I just bought a book on Amazon for $1. Not just any book, but Meditations by Marcus Aurelius, one of the most influential books of ancient knowledge as recommended by Naval Ravikant in a recent Tim Ferris podcast episode.
It brings to the forefront something I've been thinking about lately...
Reading is a high leverage activity.
Watching TV/Netflix/Sports is a low leverage activity.
Reading and knowledge value is cumulative. Over time it magnifies as your knowledge increases.
Learning how to learn is the ultimate meta skill. And that begins with reading.
- Naval Ravikant
Sports viewing is more immediate gratification, relaxation, and social enjoyment. Nothing at all wrong with that, but for me spending hours watching sports can be destructive rather than constructive. Plus the peripheral negative impacts of the emotional strain of having your team lose and watch them do it oh so badly, is kind of painful. The joy of them winning, doesn't always justify "being a fan".
The most simple tweak such as cutting out 90% of my entertainment diet, and replacing it with reading non-fiction books, will make probably the most positive impact in my life outside of my food diet and physical exercise regiment.
I'm so quick to sit down and watch a show on Netflix, or watch an hour or two of sports on tv, when books hold a depth of knowledge far beyond anything I could glean anywhere else.
Most of the world's smartest people are smart because they read a lot. The library was their daycare.
Now granted, I read a decent amount right now (1 book per month on average). I read my Bible every day. I read a lot of blogs.
But I've kind of been coasting. Underperforming to my potential.
Time to make some drastic changes...
You ever think to yourself, man, there's got to be a better use of my time than this.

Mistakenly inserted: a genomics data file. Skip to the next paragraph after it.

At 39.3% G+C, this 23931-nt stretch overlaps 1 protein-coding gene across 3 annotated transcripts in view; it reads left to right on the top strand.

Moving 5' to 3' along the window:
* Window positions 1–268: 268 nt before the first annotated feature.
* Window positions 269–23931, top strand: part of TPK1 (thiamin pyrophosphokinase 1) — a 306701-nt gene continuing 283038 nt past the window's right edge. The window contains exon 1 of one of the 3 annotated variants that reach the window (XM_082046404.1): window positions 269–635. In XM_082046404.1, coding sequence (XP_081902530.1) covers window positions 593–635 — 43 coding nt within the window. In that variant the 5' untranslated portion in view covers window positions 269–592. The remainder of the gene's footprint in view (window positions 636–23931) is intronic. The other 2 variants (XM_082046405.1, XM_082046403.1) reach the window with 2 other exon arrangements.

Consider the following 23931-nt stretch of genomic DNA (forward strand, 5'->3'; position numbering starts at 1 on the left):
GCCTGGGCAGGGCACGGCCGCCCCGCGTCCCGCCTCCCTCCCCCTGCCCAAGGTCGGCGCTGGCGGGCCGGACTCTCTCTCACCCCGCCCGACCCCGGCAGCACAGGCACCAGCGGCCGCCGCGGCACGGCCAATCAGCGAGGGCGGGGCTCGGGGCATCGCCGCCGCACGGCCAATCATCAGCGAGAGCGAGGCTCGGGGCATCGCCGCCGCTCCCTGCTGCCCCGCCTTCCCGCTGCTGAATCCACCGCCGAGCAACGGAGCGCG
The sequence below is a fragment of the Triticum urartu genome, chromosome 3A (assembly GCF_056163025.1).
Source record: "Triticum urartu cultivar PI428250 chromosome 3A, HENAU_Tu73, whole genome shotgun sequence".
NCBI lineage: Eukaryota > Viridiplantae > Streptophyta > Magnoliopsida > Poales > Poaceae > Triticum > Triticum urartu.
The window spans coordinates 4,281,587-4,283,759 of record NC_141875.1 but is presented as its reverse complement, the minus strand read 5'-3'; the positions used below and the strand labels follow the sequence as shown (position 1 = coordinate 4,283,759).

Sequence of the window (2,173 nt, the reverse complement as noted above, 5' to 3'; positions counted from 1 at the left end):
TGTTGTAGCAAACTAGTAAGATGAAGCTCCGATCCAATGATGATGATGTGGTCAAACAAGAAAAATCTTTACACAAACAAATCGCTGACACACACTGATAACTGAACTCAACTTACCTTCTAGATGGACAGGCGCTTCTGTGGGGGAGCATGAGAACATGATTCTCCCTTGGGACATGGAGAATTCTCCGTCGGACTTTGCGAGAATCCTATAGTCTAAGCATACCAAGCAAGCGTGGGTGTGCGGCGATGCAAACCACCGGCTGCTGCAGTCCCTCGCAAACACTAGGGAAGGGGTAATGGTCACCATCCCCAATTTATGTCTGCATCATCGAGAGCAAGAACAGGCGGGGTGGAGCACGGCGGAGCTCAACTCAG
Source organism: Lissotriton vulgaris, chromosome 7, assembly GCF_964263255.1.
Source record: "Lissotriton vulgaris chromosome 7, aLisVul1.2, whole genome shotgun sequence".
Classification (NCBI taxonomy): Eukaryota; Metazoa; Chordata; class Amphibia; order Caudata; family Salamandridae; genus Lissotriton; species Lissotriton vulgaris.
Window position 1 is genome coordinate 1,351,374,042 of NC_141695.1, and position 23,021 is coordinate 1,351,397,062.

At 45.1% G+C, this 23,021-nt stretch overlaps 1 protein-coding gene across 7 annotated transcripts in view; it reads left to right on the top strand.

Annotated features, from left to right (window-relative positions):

I'll bet that many of the "issues" I complain about, such as not having enough time, being tired, unproductive, etc. are a result of underperformance in my health/fitness goals, procrastination, and bad priorities (failing to follow through on promises to myself, basically).
No duh, right.
So what to do? For me, the answer is to choose one thing and commit to change it. Baby steps.
In 2016, I plan to cut out 90% of my entertainment diet of sports and Netflix. Cold Turkey. Hard pass.That's step #1. A small step for today, a giant leap for Luke Tucker.
I'm trying to pin point those simple changes that can make big results. I see this as one of those.
Stay tuned for my progress.
I'm reading Tim Ferriss' 4-hour work week over the New Year break, which will also hopefully help with some systemic changes as well as little life hacks that can help me be more efficient and execute.
This post is not about fitness goals (which I also have), etc. but I wanted to focus on something that I think will be the biggest impact on my life and stay simple: under-promise and over-deliver.
Watching sportscenter or a show on netflix with my wife is currently how we unwind and relax. Relaxing is good. I realize I need a replacement: answer - fiction books. Answer for time with my wife - games + doing a chronological read through the Bible in a year challenge together.
My cutout of sports, does not include live sporting events, or films (hence the 90% commitment). I love films - perhaps through this process I will wean myself off of this entertainment novocaine. I need to learn to like to read more. It's the habit, practice and positive association of this activity that will help.
To clarify, "reading" includes audiobooks as I intend to look in to Amazon's Audible. And as much as possible, I'll get books at the library or hard copy, but kindle is quite convenient and elegant a tool, so digital copies will be consumed :).